Saturday, October 2, 2010

US Midterm Elections Predictions

The US midterm elections are one month from today, so it is time for a few predictions.

What are the Mid-term Elections?
But first, for my Canadian readers, we need a quick primer on what the mid-term elections are all about. The president is elected ever four years and is limited to serving two terms. Halfway through the term, elections are held for all 435 seats in the House of Representatives and approximately one-third of the 100 US Senate seats. Senators serve 6 year terms and House of Representatives members serve two year terms. The two bodies together are known as "Congress." All legislation must be approved by both and spending and tax legislation must originate in the House. In addition, approximately 35 of the 50 Governors and many of the members of the state legislatures are elected every two years.

The mid-term elections are usually seen as a referendum on the president's performance and the party of the president usually (though not always) loses some seats. President Obama's approval rating has fallen sharply during the past year and is somewhere in the mid 40s depending on the poll. Real Clear Politics averages the various polls and currently shows Obama as having a 45.3 approval and a 49.7 disapproval rating for a -4.4 rating overall. as an average of polls conducted last week by Newsweek, Fox, Rasmussen, Gallup, CNN and others.

So this means that 37 Senate seats and 435 House seats are up for election next month. The Democrats hold a majority of 255 seats in the House and a majority of 59 seats in the Senate. They had a 60 seat "super majority" until January, when Massachusetts Republican Senator Scott Brown was elected in a special election to replace the deceased Ted Kennedy. A super majority is important because any 41 senators can vote together to prevent a bill from coming to a vote in the Senate.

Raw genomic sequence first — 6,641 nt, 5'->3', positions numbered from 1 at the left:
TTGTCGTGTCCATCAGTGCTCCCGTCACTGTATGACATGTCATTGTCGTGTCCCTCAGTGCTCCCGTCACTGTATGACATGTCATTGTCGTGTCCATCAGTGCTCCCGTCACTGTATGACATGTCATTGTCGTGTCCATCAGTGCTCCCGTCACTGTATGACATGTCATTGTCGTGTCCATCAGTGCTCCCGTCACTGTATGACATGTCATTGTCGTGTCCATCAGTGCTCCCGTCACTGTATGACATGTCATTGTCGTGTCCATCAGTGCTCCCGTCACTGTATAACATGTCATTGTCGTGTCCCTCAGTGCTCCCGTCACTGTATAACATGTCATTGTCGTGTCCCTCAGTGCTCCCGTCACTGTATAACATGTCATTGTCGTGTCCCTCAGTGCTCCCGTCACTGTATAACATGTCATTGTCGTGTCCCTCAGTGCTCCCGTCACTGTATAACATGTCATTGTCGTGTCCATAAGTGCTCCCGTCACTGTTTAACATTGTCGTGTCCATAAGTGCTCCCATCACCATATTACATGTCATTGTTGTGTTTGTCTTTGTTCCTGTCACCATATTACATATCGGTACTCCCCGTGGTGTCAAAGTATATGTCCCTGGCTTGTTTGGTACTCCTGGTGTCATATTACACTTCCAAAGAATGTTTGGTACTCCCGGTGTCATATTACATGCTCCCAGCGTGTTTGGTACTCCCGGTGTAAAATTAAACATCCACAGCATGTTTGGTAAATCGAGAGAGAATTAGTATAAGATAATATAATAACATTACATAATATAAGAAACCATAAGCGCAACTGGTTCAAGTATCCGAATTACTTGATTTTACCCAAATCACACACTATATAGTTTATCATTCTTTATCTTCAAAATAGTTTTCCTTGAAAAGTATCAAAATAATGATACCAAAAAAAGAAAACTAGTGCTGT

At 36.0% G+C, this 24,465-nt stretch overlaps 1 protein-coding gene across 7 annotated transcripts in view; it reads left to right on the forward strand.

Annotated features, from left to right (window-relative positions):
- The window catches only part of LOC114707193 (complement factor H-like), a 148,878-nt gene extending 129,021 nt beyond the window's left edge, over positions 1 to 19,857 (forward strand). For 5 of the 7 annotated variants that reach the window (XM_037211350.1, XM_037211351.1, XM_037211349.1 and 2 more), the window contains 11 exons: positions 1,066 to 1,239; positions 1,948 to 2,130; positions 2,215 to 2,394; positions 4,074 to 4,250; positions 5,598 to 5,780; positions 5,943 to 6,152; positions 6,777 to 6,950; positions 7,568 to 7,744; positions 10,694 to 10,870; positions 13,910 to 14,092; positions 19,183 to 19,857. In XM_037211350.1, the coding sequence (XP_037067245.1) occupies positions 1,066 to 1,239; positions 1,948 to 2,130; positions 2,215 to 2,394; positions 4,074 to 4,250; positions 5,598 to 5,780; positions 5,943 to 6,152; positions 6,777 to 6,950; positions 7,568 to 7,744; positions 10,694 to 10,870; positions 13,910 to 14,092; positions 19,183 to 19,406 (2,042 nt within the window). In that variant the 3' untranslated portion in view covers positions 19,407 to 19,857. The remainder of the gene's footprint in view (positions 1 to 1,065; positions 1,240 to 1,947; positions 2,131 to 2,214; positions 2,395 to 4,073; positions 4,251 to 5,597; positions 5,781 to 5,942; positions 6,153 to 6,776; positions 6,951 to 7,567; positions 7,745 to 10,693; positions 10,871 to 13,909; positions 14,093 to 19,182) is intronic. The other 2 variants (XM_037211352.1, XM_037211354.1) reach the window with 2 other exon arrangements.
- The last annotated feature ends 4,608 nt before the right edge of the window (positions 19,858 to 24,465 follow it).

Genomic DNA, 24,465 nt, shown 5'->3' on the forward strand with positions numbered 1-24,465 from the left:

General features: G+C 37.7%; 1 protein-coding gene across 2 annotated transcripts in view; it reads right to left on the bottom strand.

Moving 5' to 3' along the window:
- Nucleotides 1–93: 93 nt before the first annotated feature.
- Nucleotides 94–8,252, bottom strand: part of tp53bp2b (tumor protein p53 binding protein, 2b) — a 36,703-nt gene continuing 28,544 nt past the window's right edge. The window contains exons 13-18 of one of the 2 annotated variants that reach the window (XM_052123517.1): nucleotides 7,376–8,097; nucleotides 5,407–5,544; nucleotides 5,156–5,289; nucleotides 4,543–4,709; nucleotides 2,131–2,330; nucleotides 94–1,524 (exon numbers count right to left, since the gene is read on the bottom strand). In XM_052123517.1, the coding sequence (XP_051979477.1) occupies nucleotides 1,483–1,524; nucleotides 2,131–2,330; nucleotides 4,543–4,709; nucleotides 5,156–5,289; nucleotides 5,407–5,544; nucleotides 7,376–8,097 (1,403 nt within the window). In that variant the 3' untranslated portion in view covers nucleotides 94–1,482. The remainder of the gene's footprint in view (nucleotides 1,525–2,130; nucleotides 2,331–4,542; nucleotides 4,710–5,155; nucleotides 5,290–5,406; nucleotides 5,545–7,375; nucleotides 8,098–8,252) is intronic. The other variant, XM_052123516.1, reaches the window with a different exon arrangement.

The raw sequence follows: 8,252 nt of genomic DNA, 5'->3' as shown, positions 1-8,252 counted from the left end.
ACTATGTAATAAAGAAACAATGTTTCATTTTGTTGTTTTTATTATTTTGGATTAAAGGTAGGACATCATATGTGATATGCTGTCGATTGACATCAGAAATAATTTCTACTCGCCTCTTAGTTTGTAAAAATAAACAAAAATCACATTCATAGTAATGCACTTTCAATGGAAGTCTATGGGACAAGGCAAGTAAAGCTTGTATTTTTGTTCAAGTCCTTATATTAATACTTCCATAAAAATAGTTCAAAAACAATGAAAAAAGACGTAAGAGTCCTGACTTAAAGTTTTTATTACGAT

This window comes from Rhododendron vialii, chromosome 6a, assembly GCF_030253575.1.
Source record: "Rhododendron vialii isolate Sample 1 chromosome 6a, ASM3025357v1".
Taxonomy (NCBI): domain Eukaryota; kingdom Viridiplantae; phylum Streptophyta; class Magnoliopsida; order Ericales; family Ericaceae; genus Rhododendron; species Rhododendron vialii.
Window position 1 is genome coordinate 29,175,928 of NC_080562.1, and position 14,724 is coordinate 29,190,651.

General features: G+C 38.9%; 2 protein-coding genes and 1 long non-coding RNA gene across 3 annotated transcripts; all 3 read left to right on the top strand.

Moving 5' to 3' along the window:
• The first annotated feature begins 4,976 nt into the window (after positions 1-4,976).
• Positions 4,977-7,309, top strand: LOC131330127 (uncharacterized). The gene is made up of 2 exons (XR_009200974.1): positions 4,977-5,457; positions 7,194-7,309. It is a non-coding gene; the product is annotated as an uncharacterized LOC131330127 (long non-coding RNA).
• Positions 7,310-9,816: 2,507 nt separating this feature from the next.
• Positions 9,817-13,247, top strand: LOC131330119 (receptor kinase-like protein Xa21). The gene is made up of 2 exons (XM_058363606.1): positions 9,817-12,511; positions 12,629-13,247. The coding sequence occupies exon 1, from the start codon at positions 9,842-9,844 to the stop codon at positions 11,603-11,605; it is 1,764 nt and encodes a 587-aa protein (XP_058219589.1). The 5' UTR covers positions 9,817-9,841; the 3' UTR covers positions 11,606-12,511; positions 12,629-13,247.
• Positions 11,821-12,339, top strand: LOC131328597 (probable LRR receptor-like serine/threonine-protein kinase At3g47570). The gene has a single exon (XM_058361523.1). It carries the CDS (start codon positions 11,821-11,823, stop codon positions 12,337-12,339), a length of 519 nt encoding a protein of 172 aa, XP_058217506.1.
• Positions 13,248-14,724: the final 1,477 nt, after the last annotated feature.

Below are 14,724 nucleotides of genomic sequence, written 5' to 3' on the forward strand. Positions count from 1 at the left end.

House of Representatives
With all 435 seats up for re-election, this is in effect a national election. The Democrats currently hold 255 seats and the Republicans hold 178. 218 are needed for a majority, so the Republicans would need to gain 39 in order to take control of the House.

Real Clear Politics ranks 190 seats as either safe Democrat, likely Democrat or leaning Democrat and 207 seats as safe Republican, likely Republican or leaning Republican. 38 seats are toss-ups.

The Charlie Cook Report, a highly respected and neutral polling company, sees 50 seats as toss-ups and forecasts a net Republican gain of at least 40 seats.

The Senate
The Democrats currently hold 59 seats (counting the 2 Independents in with them) and the Republicans hold 41. But 18 of the 41 Republican seats (almost half) are up for election this year and only 19 of 59 Democratic seats (only a third) are up for election. So the Republicans must take away 10 out of 19 Democratic seats without losing any of their own in order to win control of the Senate. Each Senator is elected in a state-wide popular vote and each state has two senators. Only of of each state's senate seats is up for election in a given year. This explains why most analysts don't think that the Republicans will win the Senate this year despite a general lead in the polls for the Republicans.